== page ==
Rome, Italy

Piazza Navona

Piazza Navona is a piazza in the beautiful city of Rome and was constructed on the site of the Domitian Stadium, which was built in the first century AD. The Piazza Navona was built on the stadium’s open space in a baroque architectural style. The original stadium was built with a long oval shape by Emperor Domitian. The entertainment venue had a larger arena than the Colosseum, hence it was basically used for sporting events and festivals.

The stadium was paved over in the fifteenth century to create the Navona Square. However, the ruins of the stadium of Domitian are still available around the Piazza Navona today.

The ancient people of Rome used to visit the entertainment venue to watch games which were referred to as the agones. This made the locals call the place Circus Agonalis. The name, however, changed over the centuries to in avone to navone, and finally to navona.

Piazza Navona is undoubtedly one of the most beautiful and the most famous among the many squares of Rome. The lively, fun, full and large square features three gorgeous and impressive historical fountains. These include the Moor fountain, fountain of the four rivers and the Neptune fountain.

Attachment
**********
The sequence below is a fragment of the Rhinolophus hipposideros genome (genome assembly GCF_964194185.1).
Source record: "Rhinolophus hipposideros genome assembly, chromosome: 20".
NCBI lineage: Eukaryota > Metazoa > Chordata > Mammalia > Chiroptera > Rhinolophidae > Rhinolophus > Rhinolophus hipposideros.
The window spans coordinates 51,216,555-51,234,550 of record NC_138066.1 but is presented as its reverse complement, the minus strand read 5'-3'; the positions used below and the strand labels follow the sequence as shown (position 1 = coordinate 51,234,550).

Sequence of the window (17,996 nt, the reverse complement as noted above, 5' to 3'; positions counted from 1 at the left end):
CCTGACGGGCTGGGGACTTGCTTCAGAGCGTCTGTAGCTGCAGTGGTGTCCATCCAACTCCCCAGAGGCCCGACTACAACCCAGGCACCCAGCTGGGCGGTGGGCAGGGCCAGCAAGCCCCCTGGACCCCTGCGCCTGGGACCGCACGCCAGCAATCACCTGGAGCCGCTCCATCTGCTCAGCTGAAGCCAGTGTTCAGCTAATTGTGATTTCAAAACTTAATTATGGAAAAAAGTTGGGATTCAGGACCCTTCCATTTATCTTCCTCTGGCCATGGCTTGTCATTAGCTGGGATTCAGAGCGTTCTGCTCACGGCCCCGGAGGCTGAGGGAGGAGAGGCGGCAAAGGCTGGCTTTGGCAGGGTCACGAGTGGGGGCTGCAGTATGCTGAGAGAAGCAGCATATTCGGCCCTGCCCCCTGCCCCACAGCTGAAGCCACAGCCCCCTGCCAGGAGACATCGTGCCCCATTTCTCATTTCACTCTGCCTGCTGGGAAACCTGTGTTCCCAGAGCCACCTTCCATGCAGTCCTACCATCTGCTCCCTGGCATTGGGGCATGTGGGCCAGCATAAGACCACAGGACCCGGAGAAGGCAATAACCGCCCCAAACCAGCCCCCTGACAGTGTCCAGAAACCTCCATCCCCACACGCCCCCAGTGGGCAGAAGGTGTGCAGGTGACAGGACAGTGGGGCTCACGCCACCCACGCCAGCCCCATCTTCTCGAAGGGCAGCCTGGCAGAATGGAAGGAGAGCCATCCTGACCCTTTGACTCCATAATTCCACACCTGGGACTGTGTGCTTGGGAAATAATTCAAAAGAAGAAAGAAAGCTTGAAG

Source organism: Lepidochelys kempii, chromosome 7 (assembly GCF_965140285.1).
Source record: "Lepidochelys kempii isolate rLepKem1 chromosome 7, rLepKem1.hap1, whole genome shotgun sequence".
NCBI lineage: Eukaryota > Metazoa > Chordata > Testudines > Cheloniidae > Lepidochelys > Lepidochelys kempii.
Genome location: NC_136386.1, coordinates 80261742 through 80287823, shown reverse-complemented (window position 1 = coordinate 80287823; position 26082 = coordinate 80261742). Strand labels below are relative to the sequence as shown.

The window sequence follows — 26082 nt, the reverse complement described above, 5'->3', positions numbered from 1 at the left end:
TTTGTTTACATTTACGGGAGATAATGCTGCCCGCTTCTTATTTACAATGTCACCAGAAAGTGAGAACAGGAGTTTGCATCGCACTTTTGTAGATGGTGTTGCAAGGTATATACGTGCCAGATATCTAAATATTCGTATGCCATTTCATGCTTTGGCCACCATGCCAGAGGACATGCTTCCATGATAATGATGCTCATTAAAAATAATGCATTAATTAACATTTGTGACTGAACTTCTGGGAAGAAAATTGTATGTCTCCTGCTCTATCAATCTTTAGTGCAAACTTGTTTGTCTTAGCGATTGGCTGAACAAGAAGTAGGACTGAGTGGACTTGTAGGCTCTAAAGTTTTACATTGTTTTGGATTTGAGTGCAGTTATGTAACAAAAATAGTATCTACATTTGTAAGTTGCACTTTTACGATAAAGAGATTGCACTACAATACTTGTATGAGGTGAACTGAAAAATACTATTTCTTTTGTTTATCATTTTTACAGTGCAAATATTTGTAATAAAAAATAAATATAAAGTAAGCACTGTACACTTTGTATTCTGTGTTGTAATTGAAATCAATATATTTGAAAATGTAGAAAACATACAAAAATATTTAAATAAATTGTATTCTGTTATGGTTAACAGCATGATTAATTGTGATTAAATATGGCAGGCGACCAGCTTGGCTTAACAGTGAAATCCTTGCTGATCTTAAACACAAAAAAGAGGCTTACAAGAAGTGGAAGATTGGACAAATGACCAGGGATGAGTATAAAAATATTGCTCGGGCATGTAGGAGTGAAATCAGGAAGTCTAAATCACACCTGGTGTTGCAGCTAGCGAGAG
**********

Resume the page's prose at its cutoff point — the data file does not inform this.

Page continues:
The major tourist attraction of the Navona square is the trio fountains that complement the historical landmark of Rome. The largest of the fountains is the Fountain of the Four Rivers, generally known as the “Fontana dei Quattro Fiumi.”

The Fountain of the Four Rivers was constructed in the mid-seventeenth century on the request of a pope. Four different figures are featured in the fountain and each of these represents a unique river from different continents. The rivers represented include the Rio de la Plata, Danube, Ganges, and the Nile.

The Moor fountain, otherwise known as the “Fontana del Moro,” is located on the southern end of the Navona square while the Neptune fountain, which is also known as “Fontana del Nettuno,” is located on the northern end of the Piazza Navona. The Moor fountain was also built by Giacomo della Porta, but another designer came to add the statue of the moor with the dolphin in the 17th century, while the tritons were added in the 19th century.

The Neptune fountain was created in the middle of the sixteenth century by Giacomo della Porta while the statue of Neptune was added with its surrounding sea nymphs in the 19th century.

Tourists can explore and see the different unique exhibitions of the Navona square by joining a guided tour of the Piazza Navona. The guided tours are very informative and they cover every aspect of the attraction, including the underground monuments.

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